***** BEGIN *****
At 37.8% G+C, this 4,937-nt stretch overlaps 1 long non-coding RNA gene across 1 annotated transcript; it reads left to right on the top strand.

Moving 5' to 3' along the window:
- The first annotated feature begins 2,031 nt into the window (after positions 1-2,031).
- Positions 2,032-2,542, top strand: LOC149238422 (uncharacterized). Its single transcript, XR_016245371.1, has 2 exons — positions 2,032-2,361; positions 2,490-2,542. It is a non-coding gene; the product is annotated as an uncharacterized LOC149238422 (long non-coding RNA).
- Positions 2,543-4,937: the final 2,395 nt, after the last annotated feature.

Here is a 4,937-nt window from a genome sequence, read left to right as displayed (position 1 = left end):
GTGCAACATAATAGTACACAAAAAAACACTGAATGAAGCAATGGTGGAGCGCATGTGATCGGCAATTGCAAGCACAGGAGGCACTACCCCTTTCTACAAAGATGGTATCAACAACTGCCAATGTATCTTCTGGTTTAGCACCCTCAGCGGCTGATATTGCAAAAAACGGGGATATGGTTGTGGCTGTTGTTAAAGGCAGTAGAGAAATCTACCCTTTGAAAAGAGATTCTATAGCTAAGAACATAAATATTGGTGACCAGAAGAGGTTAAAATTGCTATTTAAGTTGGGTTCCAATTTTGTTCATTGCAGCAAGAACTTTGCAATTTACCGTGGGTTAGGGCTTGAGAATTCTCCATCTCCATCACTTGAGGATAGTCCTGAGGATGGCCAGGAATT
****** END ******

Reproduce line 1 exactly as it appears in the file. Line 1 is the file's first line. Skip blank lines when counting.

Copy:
At 37.8% G+C, this 4,937-nt stretch overlaps 1 long non-coding RNA gene across 1 annotated transcript; it reads left to right on the top strand.